It can refer to actually going, but can also be used to the beginning of any enterprise/program/activity. It can also be used to denigrate a recognized course of argument (to belittle it as soon as it starts):
Going: (A family in a car, off on holiday) - 'Tickets? Passports?... Right, here we go.'
Beginning: (Beginning a bit of DIY) - 'Tools? Instructions?... Right, here we go.'
Sarcasm: (Political debaters) - 'Here we go again! Mr Brown always says the taxpayer will foot the bill.'
I believe Ronald Reagan used the last version - though he might have said 'There you go' (which means much the same, but with a more disdainful and argumentative tone).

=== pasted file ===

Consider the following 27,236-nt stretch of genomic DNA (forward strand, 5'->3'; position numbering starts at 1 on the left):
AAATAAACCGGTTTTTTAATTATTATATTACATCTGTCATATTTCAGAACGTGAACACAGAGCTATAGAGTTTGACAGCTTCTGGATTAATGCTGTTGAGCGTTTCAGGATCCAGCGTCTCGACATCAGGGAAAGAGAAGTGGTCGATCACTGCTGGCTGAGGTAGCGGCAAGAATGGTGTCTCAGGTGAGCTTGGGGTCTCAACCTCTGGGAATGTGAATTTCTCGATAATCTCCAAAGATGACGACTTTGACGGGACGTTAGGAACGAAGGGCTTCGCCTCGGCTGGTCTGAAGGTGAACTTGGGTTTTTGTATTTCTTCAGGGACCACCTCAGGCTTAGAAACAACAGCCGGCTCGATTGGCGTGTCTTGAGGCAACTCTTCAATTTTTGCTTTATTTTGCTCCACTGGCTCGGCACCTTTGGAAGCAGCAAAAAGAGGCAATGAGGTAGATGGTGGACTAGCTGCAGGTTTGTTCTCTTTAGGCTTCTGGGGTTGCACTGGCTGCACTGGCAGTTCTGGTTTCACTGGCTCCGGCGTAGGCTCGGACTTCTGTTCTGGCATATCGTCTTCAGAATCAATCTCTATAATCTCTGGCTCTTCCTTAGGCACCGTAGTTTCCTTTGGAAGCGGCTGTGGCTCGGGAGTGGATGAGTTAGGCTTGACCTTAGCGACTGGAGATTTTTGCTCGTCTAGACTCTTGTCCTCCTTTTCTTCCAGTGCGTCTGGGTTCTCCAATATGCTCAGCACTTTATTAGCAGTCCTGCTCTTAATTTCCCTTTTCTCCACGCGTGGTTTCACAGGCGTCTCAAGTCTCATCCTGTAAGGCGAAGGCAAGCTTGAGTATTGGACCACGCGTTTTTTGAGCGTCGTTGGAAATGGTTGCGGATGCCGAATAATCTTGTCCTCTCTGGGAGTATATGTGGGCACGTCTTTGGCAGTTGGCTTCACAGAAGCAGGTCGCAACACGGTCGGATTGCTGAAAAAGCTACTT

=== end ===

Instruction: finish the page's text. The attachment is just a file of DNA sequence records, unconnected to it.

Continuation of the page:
I think in a shop in the UK the assistant would say 'Here you are'. 'Here you go', when accompanying a think given or handed, tends to follow a request: 'Can you pass me that hammer?'/'Here you go'. I think the idea of starting something is still here; the requestor can now start using the thing requested. (At least, I think that's how I hear it. ;-)) Occasionally, a shop assistant does use 'here you go' - but it doesn't annoy me; it just makes me think they're not British.